Spy car rakes in £100,000 in Basildon...catching out an average of 13 drivers a day (From Basildon Recorder)
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Spy car rakes in £100,000 in Basildon...catching out an average of 13 drivers a day
10:10pm Saturday 12th October 2013 in News
BASILDON’S controversial spy car caught out an average of 13 drivers a day last year, raking in more than £100,000 for the council-backed body which runs it.
Official figures show the tiny white car’s photos led to the issuing of 3,279 fixed penalty notices – even though it was off the road for part of the year for maintenance.
The figures were published only weeks after Local Government Secretary Eric Pickles announced he might outlaw the use of such vehicles, because some councils were using them simply to boost revenues.
Faced with the minister’s warning, Basildon Council has already said it won’t be scrapping the car, which netted £102,197 for the South Essex Parking Partnership, which runs it.
John Dornan, the Tory councillor who represents the council on the parking partnership, defended the decision.
He said: “I can’t see how it is being used as a cash-cow in Basildon.
“It keeps the traffic moving in the borough, as well as making roads and schools safer.”
However, a breakdown of the figures calls one of Mr Dornan’s assertions into question.
Just 139 of those tickets were for illegal parking near schools.
The car is hugely unpopular with drivers such as Paul Downes, who is fighting a £70 fine given to him in July for stopping in a bus stop at Basildon station for two minutes to collect a 68-year-old friend.
The partnership refused his initial appeal against the fine and he is now taking them to a traffic penalty tribunal in November.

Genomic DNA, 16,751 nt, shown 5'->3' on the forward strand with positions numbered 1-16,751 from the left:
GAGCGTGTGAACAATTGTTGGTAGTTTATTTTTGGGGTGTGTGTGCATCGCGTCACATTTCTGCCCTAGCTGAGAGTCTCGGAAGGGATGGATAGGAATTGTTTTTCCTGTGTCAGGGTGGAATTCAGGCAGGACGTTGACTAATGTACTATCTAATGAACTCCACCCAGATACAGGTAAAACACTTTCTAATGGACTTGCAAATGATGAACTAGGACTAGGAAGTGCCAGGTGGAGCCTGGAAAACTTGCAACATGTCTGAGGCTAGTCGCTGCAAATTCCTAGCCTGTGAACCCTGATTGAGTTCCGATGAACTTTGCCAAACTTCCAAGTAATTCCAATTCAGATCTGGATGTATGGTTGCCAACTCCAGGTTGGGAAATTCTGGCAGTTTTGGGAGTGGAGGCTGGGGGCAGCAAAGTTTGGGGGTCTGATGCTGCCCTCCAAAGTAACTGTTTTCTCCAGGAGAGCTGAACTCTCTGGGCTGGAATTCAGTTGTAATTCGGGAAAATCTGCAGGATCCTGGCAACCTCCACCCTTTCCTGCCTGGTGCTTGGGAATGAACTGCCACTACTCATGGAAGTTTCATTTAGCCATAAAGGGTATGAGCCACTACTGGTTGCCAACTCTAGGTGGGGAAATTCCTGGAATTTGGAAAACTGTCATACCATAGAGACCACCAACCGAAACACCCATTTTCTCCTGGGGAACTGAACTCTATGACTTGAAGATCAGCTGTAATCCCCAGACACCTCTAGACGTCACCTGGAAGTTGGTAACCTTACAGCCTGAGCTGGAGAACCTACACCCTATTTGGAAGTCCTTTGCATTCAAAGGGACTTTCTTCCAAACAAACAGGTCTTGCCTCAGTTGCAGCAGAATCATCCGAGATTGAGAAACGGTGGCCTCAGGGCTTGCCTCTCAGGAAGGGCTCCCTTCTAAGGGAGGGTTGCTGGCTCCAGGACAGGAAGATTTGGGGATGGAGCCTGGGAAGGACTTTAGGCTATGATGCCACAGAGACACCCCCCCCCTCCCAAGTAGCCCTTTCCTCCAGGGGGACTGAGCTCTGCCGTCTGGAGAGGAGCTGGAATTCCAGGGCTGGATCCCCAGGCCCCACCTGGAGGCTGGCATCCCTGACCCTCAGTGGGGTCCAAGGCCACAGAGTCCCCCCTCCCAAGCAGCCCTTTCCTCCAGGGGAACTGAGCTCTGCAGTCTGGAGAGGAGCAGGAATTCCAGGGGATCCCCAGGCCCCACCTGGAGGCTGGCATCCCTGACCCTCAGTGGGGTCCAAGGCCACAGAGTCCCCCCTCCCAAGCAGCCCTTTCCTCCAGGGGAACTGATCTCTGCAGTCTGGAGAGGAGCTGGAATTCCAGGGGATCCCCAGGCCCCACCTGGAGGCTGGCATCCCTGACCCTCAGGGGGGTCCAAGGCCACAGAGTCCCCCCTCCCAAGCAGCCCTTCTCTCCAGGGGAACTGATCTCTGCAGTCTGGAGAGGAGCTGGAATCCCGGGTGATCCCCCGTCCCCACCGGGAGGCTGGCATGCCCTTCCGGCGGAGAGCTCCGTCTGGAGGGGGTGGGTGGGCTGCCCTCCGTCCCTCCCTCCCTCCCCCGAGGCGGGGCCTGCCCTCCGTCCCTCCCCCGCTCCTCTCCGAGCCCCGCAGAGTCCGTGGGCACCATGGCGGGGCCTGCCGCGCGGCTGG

Mr Downes, 65, of Handley’s Chase, Noak Bridge, said: “It’s just the principle. I think it’s disgusting.
“It doesn’t surprise me the car has fined so many people. The photos don’t showhow long someone has been parked in one place.
It’s all very clandestine.
“I’m appealing against my fine because I’ve probably been stood still in traffic longer than I was parked. I was picking up a friend because there’s no drop-off point next to the station.”
Although the spy car earned more in fines last year than the year before, it is proving expensive to run. It only cleared £53,000 for the partnership, after its £49,000 running costs were covered.
The figures are for the year which ended in March. Since then, more than £34,000 of penalty notices have been handed out.
A similar vehicle in Southend has led to the issuing of almost 20,000 tickets in its first 26 months.
Campaigners have called for it be scrapped, but councillors have unanimously voted to keep it on the road.
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